Challenging financial arrangements

Sept. 23, 2009

By Teresa Duncan

Our most recent meeting in beautiful Vancouver featured full meeting rooms and inquisitive crowds -- our favorite kind! I helped present the Implant Treatment Coordinator program. Part of our program deals with treatment planning and discussing financial options. The mostly Canadian crowd asked specific questions about how to expand the payment options available to their offices. Why do I distinguish the crowd as Canadian, and what is important about that?

Third party financing is difficult for them to come by. CareCredit is no longer available to them, and Springstone Financial does not do business there either. Local banks are an option, but they don’t offer the templates or online tools that we’re accustomed to here in the United States. I started thinking about how much harder my job as an implant coordinator would be without that extra offering. In the class we use this hierarchy of financial discussion:
1. Ask patients for the full amount.
2. Offer a discount for payment in advance of appointments.
3. Offer patients the option of third party financing.
4. Phase payment in accordance with treatment.
5. Deposit half the treatment fee with scheduled payments for the remainder.
6. Offer in-house financing (the office accepts partial payments from the patient).

Removing the option of third party financing poses a significant challenge for offices that do not want to hold the balance on their books. I would bet this is most offices! This highlighted the importance of a solid financial policy to guide an implant or financial coordinator when discussing payment plans. For example, one office may be comfortable financing a $5,000 balance for 12 months, and another office may only extend credit up to $3,000 for the same time period. Will the office barter for services? This is becoming very popular in today’s economy. Please consult with your accountant for possible tax ramifications.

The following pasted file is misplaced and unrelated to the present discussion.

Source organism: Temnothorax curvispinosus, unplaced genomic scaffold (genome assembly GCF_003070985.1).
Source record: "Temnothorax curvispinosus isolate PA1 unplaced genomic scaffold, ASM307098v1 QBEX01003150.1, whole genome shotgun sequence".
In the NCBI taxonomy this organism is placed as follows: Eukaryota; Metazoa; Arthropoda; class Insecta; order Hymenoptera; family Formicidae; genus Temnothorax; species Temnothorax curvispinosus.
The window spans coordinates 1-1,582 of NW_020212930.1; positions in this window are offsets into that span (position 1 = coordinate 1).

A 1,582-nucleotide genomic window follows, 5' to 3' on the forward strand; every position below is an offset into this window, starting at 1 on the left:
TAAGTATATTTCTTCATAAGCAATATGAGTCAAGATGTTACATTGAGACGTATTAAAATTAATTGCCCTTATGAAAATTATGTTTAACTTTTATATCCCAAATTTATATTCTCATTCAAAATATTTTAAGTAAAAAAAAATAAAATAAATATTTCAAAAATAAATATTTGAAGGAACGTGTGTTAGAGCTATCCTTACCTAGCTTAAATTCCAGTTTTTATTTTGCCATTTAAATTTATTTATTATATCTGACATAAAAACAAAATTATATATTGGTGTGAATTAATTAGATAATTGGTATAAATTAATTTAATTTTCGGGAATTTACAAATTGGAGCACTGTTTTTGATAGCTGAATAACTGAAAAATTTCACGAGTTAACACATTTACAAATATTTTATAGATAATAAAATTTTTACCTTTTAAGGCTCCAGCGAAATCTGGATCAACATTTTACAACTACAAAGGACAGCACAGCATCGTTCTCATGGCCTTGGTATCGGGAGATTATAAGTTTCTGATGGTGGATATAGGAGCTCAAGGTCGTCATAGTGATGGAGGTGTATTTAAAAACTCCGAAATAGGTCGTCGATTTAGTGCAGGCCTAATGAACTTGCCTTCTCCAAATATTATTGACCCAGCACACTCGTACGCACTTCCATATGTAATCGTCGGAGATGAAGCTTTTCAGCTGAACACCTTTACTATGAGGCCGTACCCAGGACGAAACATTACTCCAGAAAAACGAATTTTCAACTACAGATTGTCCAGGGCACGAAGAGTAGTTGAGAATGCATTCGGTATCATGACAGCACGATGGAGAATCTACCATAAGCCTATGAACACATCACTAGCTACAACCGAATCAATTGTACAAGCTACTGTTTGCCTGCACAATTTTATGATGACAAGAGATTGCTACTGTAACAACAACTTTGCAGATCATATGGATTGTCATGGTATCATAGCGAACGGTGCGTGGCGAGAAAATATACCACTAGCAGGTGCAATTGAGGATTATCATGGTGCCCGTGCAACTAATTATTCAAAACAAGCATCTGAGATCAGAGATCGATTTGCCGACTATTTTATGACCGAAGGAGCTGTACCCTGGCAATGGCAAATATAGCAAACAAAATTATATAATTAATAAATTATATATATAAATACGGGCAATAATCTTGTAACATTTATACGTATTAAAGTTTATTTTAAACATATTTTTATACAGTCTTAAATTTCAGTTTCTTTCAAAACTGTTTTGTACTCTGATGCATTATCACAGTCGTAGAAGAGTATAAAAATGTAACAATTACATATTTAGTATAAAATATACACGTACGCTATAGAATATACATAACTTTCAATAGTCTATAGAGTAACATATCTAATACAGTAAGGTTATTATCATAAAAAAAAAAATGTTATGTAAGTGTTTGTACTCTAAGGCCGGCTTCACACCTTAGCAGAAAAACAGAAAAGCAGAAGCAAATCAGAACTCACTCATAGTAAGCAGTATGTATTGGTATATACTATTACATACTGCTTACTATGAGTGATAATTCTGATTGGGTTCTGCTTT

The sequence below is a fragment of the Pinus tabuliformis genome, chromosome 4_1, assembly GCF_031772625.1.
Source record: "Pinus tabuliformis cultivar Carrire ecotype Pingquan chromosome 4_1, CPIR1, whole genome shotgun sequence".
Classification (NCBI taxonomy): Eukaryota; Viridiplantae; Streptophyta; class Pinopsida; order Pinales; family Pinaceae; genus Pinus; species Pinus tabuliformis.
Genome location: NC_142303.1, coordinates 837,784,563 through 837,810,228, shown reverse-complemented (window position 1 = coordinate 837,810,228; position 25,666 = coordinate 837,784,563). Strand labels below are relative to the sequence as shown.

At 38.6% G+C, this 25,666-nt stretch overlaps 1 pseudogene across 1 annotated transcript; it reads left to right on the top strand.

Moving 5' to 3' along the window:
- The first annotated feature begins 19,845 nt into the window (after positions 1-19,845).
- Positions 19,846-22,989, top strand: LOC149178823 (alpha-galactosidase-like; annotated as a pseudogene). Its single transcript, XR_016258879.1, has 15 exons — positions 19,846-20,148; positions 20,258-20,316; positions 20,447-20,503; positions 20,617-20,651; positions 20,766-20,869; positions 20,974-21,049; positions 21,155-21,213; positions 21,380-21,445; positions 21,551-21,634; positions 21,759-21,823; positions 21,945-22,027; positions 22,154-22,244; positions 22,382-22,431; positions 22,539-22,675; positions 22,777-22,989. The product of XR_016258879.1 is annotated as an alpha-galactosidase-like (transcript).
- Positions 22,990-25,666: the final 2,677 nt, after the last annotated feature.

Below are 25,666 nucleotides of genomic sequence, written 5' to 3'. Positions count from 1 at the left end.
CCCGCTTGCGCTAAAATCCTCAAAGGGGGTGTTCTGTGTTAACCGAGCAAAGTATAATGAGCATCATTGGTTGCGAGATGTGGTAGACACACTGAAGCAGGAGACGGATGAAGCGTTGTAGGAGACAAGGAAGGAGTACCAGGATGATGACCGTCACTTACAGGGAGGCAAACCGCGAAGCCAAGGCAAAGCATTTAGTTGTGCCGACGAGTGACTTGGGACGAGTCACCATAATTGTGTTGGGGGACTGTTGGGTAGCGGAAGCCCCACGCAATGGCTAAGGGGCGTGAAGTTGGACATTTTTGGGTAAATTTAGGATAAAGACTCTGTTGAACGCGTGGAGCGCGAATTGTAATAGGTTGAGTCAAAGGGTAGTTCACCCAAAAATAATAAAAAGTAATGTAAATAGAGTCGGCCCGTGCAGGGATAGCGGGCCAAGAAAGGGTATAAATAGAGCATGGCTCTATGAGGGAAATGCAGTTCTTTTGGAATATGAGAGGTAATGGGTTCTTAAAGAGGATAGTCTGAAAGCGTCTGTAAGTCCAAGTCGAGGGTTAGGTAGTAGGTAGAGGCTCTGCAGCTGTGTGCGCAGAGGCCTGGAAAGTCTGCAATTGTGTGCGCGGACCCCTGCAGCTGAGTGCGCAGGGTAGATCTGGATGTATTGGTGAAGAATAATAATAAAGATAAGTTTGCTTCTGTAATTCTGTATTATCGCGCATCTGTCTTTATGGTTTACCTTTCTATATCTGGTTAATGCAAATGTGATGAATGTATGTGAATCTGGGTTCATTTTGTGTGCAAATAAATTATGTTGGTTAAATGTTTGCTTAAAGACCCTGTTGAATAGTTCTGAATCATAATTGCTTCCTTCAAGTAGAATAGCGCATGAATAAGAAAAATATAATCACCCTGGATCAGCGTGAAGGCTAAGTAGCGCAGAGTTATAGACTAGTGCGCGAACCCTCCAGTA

Operating within set financial guidelines avoids frustration and awkward conversations about payment. By moving down the “payment ladder” in an expected manner, you can stop at the rung that is best for the patient.

With more than 20 years of health care experience, Teresa addresses topics such as insurance coding, fraud and embezzlement, and new media marketing. She is a Fellow and Educator for the Association of Dental Implant Auxiliaries. Teresa is also coauthor of The Ultimate Office Planner, a newsletter for dental administrators and dentists. You can visit Teresa’s blog at or her Web site at She can be reached by e-mail at [email protected].